We've all been away from RBA too long. June 27's match against Toronto FC is the first game at the Arena since May 24. So to celebrate getting back into the stands, here are the impressions of one RBNY fan, for whom that last home game in May was the culmination of a three-year effort to get to Harrison. Over to you, Johanne Edgington...
I am foremost and always will be an Arsenal fan.
However, while visiting relatives in October 2011, I’d planned on seeing Thierry Henry play for the New York Red Bulls at Red Bull Arena. It didn't work out: the last regular game of the season had been played before I even arrived Stateside and, being a MLS virgin, I had no idea about MLS playoffs.
Even if I had known, on Saturday 29 October a snowstorm hit West Orange, NJ bringing down power lines and leaving me forcibly housebound that weekend.
It didn't work out for RBNY either: the playoff game against LA Galaxy on the Sunday went ahead, Henry didn’t score and RBNY lost by a goal.
If at first you don't succeed...
Since the start of the 2014 season I’ve been keeping an eye on RBNY. I managed to watch a few games from the comfort of my sofa in the UK. Unfortunately the majority of the matches were streamed live via my laptop so were of pretty poor quality; some courtesy of BT Sport reruns that were not only ruined by the commercial breaks, but also by fitting a 90+ minute game into a 60 minute program.
Still, in readiness for another trip to the US, I bought tickets to see the RBNY vs. Portland Timbers match the day they went on sale to the public. I did, after all, want to have one of the better seats in the house, to ensure I got a great view of Thierry Henry playing in what will, in all likelihood, be his last season for RBNY. (Anyone who truly knows me will know of my "obsession".)
Fast forward to May 2014 – or 23 May to be precise: weather again. That evening a freak hailstorm struck the area followed by torrential rain, bringing localized flash flooding. My brother dared to expound his theory that if the weather continued the match would be cancelled. Many mutterings were heard in unprintable language.
Fortunately the Gods were kind and listened to my rant. The rain settled a bit, and, finally, I clapped my eyes on Red Bull Arena.
It looked impressive from the outset.
Unfortunately we’d arrived too late for the pre-match entertainment outside on the
Bull-evard Bull-avard street, so we headed straight for our entry point: Gate D. Although on the far side of the stadium there were no queues, which meant escaping the rain more quickly.
The concrete interior reminded me of a mini Wembley stadium – functional but not very pretty. I thought the food, all of which appeared to be of the junk or fast variety, and the drink was overpriced: $5 for a small bottle of water; good luck with the price of a small beer; the popcorn oozed a suspicious yellow liquid. But we weren’t there for the grub.
Red Bull Arena is small compared to The Emirates Stadium, the home of Arsenal. So, despite its reputation, America doesn’t always do bigger. The Emirates is the third-largest stadium in England, with a total capacity of 60,361 and is usually packed to the rafters; that is almost two and a half times the capacity of 25,189 at Red Bull Arena. Even knowing that "soccer" in the US isn’t as popular as "football" in the UK it was still disappointing to see the number of vacant seats.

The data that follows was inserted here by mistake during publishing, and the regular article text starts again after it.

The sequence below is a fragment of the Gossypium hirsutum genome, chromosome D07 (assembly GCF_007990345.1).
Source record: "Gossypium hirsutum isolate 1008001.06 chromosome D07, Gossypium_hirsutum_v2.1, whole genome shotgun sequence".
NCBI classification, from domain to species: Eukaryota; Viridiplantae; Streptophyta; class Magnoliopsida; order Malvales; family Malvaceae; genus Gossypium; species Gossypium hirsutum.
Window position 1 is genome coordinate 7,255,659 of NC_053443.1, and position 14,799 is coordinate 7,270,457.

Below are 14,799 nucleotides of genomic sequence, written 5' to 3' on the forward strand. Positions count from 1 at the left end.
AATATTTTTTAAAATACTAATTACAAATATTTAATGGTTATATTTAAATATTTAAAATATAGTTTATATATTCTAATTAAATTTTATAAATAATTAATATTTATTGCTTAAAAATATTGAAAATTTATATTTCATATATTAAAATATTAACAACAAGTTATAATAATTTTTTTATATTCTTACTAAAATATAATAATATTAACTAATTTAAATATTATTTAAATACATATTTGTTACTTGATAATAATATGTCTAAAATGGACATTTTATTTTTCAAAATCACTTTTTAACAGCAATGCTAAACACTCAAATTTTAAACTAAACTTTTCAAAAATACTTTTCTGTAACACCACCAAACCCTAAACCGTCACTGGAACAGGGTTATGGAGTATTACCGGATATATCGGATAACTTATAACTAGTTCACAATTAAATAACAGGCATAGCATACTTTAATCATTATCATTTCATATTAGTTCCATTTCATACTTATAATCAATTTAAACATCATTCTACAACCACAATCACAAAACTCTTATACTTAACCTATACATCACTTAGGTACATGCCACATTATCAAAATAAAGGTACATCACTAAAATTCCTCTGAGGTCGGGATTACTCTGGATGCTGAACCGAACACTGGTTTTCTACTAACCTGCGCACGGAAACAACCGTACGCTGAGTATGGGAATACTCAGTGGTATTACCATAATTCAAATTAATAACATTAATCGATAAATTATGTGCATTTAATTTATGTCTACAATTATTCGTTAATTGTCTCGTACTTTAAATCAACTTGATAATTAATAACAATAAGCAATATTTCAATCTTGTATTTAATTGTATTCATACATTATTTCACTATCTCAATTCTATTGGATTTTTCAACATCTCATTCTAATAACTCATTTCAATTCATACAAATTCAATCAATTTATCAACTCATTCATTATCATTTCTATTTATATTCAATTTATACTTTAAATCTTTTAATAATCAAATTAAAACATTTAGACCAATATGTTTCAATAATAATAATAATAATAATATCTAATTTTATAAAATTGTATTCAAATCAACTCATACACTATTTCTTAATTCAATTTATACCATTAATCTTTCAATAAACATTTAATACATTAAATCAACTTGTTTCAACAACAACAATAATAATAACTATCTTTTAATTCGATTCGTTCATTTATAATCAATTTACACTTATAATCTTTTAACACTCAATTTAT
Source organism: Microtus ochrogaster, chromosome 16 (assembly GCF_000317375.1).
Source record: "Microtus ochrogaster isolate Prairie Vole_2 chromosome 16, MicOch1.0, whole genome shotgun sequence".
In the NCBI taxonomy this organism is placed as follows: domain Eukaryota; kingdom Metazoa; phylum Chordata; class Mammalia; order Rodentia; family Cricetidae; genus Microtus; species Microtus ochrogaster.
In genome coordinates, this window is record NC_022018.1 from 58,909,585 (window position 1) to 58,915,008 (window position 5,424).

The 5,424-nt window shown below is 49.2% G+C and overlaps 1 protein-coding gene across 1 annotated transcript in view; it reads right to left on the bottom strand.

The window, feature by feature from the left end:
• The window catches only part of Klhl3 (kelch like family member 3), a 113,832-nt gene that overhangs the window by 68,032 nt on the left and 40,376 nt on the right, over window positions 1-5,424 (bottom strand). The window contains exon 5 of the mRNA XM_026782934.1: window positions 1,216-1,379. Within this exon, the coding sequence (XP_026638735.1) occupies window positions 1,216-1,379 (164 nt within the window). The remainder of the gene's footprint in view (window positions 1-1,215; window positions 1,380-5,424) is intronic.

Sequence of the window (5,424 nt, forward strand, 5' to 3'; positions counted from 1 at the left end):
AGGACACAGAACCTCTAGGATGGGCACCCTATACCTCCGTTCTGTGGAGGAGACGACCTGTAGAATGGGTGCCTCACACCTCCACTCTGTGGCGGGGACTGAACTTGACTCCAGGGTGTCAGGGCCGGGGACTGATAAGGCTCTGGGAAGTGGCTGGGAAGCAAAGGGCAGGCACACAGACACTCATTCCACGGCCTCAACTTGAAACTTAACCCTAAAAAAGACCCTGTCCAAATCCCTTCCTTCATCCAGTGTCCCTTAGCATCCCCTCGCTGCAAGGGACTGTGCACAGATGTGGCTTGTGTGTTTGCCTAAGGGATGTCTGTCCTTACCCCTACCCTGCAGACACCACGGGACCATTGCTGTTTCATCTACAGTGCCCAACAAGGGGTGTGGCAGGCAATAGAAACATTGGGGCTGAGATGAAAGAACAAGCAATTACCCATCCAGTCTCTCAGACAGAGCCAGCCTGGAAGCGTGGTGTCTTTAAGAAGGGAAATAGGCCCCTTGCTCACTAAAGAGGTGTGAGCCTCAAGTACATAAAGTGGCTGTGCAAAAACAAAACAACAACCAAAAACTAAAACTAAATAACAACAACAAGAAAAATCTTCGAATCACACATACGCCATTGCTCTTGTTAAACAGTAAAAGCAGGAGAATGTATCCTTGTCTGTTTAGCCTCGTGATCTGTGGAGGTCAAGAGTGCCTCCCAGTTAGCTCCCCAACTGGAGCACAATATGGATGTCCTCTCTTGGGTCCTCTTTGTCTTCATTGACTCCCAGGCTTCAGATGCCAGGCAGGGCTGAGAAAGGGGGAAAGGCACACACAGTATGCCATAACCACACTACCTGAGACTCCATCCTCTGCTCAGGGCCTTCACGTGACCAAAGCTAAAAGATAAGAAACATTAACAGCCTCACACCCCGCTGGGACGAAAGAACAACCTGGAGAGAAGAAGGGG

I really enjoyed the pre-match team warm-up on the pitch; something we don’t get to see in England, at least not in the Premier League. It was a fantastic chance to get some decent close-up shots of Henry and the rest – had I actually brought a camera along.
I was immediately struck by how much smaller Jamison Olave seemed to be compared to the man that usually filled my TV and/or laptop screen. In fact, all the players on the pitch appeared more diminutive than I’d expected. Even Henry.
Perhaps that's why it took me 10 whole minutes to notice the exceptionally short shorts Titi was wearing! I’m sure it had nothing to do with the style of football – one thing I agree with my TV about is the pace of play is a lot slower in MLS than EPL– and by the second half he’d obviously got a tad cold as his shorts were a little better acquainted with his knees.
I’m not going to give a blow-by-blow account of the match itself, but there were plenty of blows during the game. For starters, Bradley Wright-Philiip’s disallowed goals in the 8th and 53rd minutes. Thank goodness for his penalty in the 36th – I suppose you could say I technically didn’t see him score his third hat trick in as many home games.
The other obvious blows were Urruti’s equaliser for the Timbers in the 44th minute and his winning goal 16 minutes before the final whistle. I’d have liked to see Thierry score a goal, but it just wasn’t meant to be that day. Henry was named Man of the Match. My choice would’ve been Chris Duvall, with Eric Alexander being crowned my Not Man of the Match.
It was strange to watch RBNY play at Red Bull Arena without hearing Shep Messing’s commentary. However, my daughter’s observation that the South Ward, which was vociferous throughout and appeared to be carefully orchestrated by a single fan, looked like "a dance party" confirmed the overall atmosphere is definitely on a par with back home.
In the end, at least for me, it was almost as much about being at Red Bull Arena as winning or, in this case, not winning the game.
I’m now feverishly looking forward to 26 July when I will again be gracing Red Bull Arena with my presence; this time to see Titi and the New York Red Bulls take on my beloved Arsenal in Henry’s Exhibition Match.
Red Bull Arena – no matter the weather, you ain’t seen the last of me yet!